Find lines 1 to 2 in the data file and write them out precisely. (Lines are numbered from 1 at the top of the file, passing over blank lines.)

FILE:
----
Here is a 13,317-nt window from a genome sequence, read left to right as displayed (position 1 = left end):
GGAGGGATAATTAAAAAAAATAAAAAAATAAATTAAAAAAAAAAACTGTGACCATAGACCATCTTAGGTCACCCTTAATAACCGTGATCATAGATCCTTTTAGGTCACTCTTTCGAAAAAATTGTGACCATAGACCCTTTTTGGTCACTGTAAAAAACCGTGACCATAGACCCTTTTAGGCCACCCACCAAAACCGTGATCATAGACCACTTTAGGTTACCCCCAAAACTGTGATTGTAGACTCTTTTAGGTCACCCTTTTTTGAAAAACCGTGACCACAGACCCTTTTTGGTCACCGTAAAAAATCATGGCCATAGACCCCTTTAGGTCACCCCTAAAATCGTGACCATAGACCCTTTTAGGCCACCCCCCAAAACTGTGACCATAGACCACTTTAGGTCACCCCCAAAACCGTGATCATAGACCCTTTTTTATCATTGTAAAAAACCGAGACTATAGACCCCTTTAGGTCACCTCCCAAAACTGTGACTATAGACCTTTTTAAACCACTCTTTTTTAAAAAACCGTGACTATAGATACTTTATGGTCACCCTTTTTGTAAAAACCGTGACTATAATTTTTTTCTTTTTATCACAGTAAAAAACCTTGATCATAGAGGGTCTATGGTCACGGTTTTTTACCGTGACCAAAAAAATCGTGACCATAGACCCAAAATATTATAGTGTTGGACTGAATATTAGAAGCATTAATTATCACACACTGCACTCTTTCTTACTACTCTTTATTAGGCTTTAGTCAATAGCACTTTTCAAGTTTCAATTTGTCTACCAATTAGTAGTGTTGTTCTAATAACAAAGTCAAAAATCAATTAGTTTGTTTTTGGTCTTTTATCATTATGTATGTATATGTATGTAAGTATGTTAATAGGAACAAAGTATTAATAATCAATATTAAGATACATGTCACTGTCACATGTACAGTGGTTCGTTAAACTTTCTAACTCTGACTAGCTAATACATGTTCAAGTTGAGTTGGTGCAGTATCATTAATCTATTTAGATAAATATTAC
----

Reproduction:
Here is a 13,317-nt window from a genome sequence, read left to right as displayed (position 1 = left end):
GGAGGGATAATTAAAAAAAATAAAAAAATAAATTAAAAAAAAAAACTGTGACCATAGACCATCTTAGGTCACCCTTAATAACCGTGATCATAGATCCTTTTAGGTCACTCTTTCGAAAAAATTGTGACCATAGACCCTTTTTGGTCACTGTAAAAAACCGTGACCATAGACCCTTTTAGGCCACCCACCAAAACCGTGATCATAGACCACTTTAGGTTACCCCCAAAACTGTGATTGTAGACTCTTTTAGGTCACCCTTTTTTGAAAAACCGTGACCACAGACCCTTTTTGGTCACCGTAAAAAATCATGGCCATAGACCCCTTTAGGTCACCCCTAAAATCGTGACCATAGACCCTTTTAGGCCACCCCCCAAAACTGTGACCATAGACCACTTTAGGTCACCCCCAAAACCGTGATCATAGACCCTTTTTTATCATTGTAAAAAACCGAGACTATAGACCCCTTTAGGTCACCTCCCAAAACTGTGACTATAGACCTTTTTAAACCACTCTTTTTTAAAAAACCGTGACTATAGATACTTTATGGTCACCCTTTTTGTAAAAACCGTGACTATAATTTTTTTCTTTTTATCACAGTAAAAAACCTTGATCATAGAGGGTCTATGGTCACGGTTTTTTACCGTGACCAAAAAAATCGTGACCATAGACCCAAAATATTATAGTGTTGGACTGAATATTAGAAGCATTAATTATCACACACTGCACTCTTTCTTACTACTCTTTATTAGGCTTTAGTCAATAGCACTTTTCAAGTTTCAATTTGTCTACCAATTAGTAGTGTTGTTCTAATAACAAAGTCAAAAATCAATTAGTTTGTTTTTGGTCTTTTATCATTATGTATGTATATGTATGTAAGTATGTTAATAGGAACAAAGTATTAATAATCAATATTAAGATACATGTCACTGTCACATGTACAGTGGTTCGTTAAACTTTCTAACTCTGACTAGCTAATACATGTTCAAGTTGAGTTGGTGCAGTATCATTAATCTATTTAGATAAATATTAC